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Too close for comfort: Canadian academics and government

By Yves Engler      

Federal departments and agencies have spawned and funded university programs. Is it any wonder that critical discussion of Canadian foreign policy is rare?

All academic disciplines claim independence of thought and transparency are principles that guide good research. So, asks Yves Engler, what to make of a Canadian foreign-policy discussion dominated by individuals with ties to the decision-making structures they study? The Hill Times file photo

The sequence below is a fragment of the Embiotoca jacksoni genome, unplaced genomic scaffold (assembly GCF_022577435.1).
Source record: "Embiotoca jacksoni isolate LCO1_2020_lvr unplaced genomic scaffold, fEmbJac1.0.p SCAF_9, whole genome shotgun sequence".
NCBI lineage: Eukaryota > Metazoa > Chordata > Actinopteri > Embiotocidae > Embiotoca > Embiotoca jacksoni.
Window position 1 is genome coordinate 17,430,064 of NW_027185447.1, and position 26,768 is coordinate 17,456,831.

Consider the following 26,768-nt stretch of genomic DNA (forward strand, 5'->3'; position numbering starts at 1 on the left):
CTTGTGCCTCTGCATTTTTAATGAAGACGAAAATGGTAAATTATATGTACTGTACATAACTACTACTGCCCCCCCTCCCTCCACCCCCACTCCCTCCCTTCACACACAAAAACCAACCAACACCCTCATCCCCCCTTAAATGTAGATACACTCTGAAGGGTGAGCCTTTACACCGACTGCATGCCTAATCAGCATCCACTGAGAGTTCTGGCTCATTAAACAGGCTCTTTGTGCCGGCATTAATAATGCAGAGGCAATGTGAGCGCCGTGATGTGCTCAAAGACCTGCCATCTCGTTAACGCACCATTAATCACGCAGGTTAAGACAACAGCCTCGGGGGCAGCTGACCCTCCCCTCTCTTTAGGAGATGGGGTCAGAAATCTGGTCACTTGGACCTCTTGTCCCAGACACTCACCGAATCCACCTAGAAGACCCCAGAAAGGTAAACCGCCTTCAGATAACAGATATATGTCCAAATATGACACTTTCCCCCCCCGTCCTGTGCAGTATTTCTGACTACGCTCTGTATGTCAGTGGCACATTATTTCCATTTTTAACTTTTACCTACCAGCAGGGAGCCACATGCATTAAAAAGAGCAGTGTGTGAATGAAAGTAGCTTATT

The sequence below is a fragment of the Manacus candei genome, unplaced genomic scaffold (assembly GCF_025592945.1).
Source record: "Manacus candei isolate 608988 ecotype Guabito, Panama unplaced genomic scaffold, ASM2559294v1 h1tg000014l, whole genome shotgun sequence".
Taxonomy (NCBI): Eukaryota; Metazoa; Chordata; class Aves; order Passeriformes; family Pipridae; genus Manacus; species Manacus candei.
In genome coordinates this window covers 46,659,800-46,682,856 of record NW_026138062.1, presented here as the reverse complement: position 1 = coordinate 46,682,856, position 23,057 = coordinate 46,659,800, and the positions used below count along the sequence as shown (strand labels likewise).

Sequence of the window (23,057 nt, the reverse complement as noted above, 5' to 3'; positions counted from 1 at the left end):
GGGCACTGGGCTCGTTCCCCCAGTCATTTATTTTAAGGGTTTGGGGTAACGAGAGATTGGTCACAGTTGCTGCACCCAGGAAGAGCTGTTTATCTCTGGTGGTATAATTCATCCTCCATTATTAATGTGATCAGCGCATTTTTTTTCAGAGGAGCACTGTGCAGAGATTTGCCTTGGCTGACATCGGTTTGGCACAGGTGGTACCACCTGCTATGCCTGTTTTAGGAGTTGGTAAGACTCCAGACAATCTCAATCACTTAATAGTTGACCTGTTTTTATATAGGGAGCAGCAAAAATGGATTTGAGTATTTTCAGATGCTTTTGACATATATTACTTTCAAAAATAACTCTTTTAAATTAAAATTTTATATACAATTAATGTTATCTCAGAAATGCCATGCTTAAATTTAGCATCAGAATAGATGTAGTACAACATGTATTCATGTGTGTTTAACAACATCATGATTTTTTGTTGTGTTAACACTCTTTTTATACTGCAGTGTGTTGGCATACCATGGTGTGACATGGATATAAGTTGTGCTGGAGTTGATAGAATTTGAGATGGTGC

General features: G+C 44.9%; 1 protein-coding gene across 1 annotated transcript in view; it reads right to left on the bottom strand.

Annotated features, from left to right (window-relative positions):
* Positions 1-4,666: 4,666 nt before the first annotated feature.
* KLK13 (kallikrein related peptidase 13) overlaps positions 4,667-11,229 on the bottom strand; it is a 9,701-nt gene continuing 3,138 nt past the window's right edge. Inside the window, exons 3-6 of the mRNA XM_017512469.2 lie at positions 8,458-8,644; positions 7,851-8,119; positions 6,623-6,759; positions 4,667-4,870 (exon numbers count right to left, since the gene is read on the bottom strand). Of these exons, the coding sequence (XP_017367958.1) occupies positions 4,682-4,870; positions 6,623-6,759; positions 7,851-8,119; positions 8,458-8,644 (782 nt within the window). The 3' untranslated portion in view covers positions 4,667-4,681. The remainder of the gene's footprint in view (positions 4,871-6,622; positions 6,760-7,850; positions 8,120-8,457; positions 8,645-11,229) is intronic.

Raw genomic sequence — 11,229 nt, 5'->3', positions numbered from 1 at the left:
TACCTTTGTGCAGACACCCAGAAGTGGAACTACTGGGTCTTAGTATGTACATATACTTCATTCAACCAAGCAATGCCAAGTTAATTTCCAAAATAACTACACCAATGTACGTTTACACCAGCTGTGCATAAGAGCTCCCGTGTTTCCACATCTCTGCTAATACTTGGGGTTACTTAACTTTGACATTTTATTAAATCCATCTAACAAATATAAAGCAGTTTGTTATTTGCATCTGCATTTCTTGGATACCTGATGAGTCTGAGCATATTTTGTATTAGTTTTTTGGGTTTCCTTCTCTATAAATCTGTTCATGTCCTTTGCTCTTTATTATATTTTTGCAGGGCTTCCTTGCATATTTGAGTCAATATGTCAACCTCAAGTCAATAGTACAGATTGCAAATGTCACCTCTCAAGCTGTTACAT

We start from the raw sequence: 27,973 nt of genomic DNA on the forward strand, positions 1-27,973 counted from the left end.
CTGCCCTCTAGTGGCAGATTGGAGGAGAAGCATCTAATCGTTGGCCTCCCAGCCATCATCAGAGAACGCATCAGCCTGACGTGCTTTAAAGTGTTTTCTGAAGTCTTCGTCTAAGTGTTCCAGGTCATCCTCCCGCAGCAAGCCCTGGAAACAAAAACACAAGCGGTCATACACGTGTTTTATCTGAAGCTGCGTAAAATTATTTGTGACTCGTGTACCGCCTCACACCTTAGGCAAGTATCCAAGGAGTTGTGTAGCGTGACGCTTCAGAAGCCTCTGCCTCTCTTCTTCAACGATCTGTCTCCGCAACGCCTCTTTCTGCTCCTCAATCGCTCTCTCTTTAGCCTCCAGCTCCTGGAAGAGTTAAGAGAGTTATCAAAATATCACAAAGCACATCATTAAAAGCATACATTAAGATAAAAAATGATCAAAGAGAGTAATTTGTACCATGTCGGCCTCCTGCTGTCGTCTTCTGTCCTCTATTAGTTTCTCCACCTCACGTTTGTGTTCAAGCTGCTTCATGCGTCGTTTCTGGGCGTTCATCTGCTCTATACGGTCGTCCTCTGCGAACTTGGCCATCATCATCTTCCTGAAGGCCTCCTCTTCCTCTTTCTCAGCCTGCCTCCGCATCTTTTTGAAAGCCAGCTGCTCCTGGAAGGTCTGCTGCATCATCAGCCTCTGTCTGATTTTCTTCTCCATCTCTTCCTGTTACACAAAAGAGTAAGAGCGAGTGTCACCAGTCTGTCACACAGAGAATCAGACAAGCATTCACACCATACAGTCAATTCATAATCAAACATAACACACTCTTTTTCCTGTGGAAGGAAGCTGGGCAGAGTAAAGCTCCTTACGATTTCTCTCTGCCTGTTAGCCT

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Should social scientists seek the truth regardless of whose toes may be stepped on and cite, up front, possible conflicts of interest regarding matters they study? All academic disciplines claim independence of thought and transparency are principles that guide good research. So, what to make of a Canadian foreign-policy discussion dominated by individuals with ties to the decision-making structures they study? The highly regarded Norman Paterson School of International Affairs (NPSIA) is a prime example. The oldest global affairs

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